4. Imponerande! 🙂

  5. Great list of ways you are incorporating the different languages into everyday life. We have just started reading one German and one English book every night, and we’re trying to revive our German speaking dinner every night. Just keep at it – three languages is a huge gift you are giving your kids!!

    1. German speaking dinner is a good idea! I’ll have to remember that in case we live some where else when our children are older and the society doesn’t support our three languages that well! I sure hope our children will appreciate the opportunity of gaining three languages, but if they decide to “let one drop”, then at least they have the choice to do so!

  6. Such cool ideas to make it a family task practicing the three languages. I truly hope that the next place we end up for a long period of time will prompt my little family to be bilingual (at least!)z 🙂

    1. I think the biggest thing is to be aware and try to see to it that things are done in all languages, the things we do, we’d do even if we’d only use one language!

  7. This is a good and thoughtful post. I like your way of dealing with trilingualism. I think it is not easy to learn 3 languages at the same time. However, if the environment is always with 3 languages, it will be easy. Over here, we learn English and Chinese in formal schools, but when we were young, we speak dialects with our parents and grannies and even Malay with neighbours. We have official 2 languages to write and speak, but we could speak about 6 languages effortlessly. Not for me though, I can only speak 2 dialects and understand a third one (can’t speak but could understand), but my parents could speak 4 dialects fluently and 3 major languages. Sounds amazing, but they grew up with neighbours who speak their own languages and pick up effortlessly as children. I must say, these days, our children no longer speak dialects. So, they only know English and Chinese. When they are older, most pursue Japanese or Korean for interest on their own.

    Your family is very lucky to be speaking 3 official languages and exposing the kids to them. I am sure as long as you continue exposing them to books, theatres, TV, songs, and all, they will be grateful to you and your husband for these language abilities 🙂 For me, I wish I had more exposure to one native dialect and speak it well. Even though this language was spoken daily among my brothers and father, I never dare to speak it simply because they switch to another dialect when they talk to me. If you never speak it frequent enough, the chances are you will understand but you will speak back in a different and more comfortable language. And I find that is a pity.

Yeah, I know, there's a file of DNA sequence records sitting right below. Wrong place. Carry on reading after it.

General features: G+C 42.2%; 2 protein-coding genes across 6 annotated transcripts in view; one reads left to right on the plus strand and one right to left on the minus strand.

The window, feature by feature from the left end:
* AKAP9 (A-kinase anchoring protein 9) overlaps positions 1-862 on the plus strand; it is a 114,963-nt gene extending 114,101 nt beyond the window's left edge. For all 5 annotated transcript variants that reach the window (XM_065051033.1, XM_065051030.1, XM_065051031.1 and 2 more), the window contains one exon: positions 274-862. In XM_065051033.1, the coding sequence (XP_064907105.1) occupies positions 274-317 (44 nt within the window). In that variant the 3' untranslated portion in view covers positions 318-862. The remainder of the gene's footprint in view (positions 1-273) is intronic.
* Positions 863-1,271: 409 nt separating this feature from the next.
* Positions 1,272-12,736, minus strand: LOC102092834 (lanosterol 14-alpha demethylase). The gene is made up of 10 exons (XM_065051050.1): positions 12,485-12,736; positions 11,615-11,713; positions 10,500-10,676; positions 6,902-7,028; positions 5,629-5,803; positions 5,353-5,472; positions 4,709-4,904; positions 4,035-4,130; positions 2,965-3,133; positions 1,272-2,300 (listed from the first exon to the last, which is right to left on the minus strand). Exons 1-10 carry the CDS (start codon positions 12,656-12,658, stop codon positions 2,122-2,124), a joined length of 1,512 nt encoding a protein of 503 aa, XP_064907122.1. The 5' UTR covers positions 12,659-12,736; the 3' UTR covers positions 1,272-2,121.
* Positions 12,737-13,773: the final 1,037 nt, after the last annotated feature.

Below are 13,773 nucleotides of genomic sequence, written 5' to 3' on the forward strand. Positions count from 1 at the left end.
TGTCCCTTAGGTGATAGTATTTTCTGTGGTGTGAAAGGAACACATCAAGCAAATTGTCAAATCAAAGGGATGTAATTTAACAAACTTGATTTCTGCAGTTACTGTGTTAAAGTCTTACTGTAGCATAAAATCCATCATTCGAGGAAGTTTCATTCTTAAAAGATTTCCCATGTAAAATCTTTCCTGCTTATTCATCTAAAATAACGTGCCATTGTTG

1. I agree with you, Christy, it is a pity many dialects seem to be less used. But I also think that even if you don’t speak this one dialect you mention, it is still a bonus that you at least understand it!

      I think it would be a lot harder to have our children learn these three languages if we’d live in New Zealand. But I am hoping that by the time we move (if we move 😉 ) they’d have such a solid language knowledge that I can keep both of the languages active for them!

      1. Maybe they will keep the language if you speak frequent enough at home. I am sure they will remember for life. It’s the speaking naturally that needs to be encouraged 🙂

        1. Thank you for the encouraging words!

  8. Interesting post, and something I’ve been thinking about a fair bit. I’m bilingual (Swedish/Finnish) and the dad of our future daughter speaks English (and learning Swedish) and we live in the UK. I’ll speak Swedish to the child, but would really like her to speak Finnish too…A friend suggested I read to her in Finnish, but I obviously want to read in Swedish as well – hence I was glad to see that you read in two languages and it works! Do you have any other tips for how I can incorporate Finnish more into our daily lives without losing out on Swedish or making the child confused (taking into consideration that we’re living in a totally English environment)? 🙂

    1. Well, one thing you can count on is that your partner will learn more Swedish when you talk it to the baby! 🙂

      The one thing I have made is that I have from the very first start been “labelling” which language I use as in Dad’s/Mammas/Mommos language. It became such an ingrained habit that only lately have we started to use English/Finnish/Swedish. But the labelling has made it possible for me to also read and talk in both languages (which they hear me use every day anyway) for certain things like go for a forest walk in Swedish (how else would they develop a vocabulary for that? Well, at school, but I don’t want them to be disadvantage by knowing what things are but not knowing how to say it. I know, sounds silly, kids absorb anyway…).